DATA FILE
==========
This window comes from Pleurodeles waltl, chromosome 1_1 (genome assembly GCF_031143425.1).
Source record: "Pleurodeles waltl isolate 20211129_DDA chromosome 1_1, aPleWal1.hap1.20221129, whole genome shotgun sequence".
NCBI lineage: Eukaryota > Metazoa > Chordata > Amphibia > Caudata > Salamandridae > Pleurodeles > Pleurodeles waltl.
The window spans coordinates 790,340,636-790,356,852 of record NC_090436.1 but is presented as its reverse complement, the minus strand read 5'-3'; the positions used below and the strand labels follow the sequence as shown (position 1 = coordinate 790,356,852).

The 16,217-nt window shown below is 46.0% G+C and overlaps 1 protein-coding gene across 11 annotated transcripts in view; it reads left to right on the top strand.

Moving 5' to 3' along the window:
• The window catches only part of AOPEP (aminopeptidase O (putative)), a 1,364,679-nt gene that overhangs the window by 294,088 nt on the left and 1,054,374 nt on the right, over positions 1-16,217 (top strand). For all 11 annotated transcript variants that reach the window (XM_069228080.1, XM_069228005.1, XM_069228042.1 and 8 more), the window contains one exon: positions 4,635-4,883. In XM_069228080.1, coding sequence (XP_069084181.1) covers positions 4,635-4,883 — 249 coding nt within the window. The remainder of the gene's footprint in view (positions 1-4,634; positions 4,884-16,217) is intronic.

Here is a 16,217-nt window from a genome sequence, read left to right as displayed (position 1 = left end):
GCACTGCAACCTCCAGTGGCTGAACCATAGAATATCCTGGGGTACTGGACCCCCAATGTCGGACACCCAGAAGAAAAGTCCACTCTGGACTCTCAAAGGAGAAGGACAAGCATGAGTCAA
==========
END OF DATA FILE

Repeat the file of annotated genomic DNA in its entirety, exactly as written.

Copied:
This window comes from Pleurodeles waltl, chromosome 1_1 (genome assembly GCF_031143425.1).
Source record: "Pleurodeles waltl isolate 20211129_DDA chromosome 1_1, aPleWal1.hap1.20221129, whole genome shotgun sequence".
NCBI lineage: Eukaryota > Metazoa > Chordata > Amphibia > Caudata > Salamandridae > Pleurodeles > Pleurodeles waltl.
The window spans coordinates 790,340,636-790,356,852 of record NC_090436.1 but is presented as its reverse complement, the minus strand read 5'-3'; the positions used below and the strand labels follow the sequence as shown (position 1 = coordinate 790,356,852).

The 16,217-nt window shown below is 46.0% G+C and overlaps 1 protein-coding gene across 11 annotated transcripts in view; it reads left to right on the top strand.

Moving 5' to 3' along the window:
• The window catches only part of AOPEP (aminopeptidase O (putative)), a 1,364,679-nt gene that overhangs the window by 294,088 nt on the left and 1,054,374 nt on the right, over positions 1-16,217 (top strand). For all 11 annotated transcript variants that reach the window (XM_069228080.1, XM_069228005.1, XM_069228042.1 and 8 more), the window contains one exon: positions 4,635-4,883. In XM_069228080.1, coding sequence (XP_069084181.1) covers positions 4,635-4,883 — 249 coding nt within the window. The remainder of the gene's footprint in view (positions 1-4,634; positions 4,884-16,217) is intronic.

Here is a 16,217-nt window from a genome sequence, read left to right as displayed (position 1 = left end):
GCACTGCAACCTCCAGTGGCTGAACCATAGAATATCCTGGGGTACTGGACCCCCAATGTCGGACACCCAGAAGAAAAGTCCACTCTGGACTCTCAAAGGAGAAGGACAAGCATGAGTCAA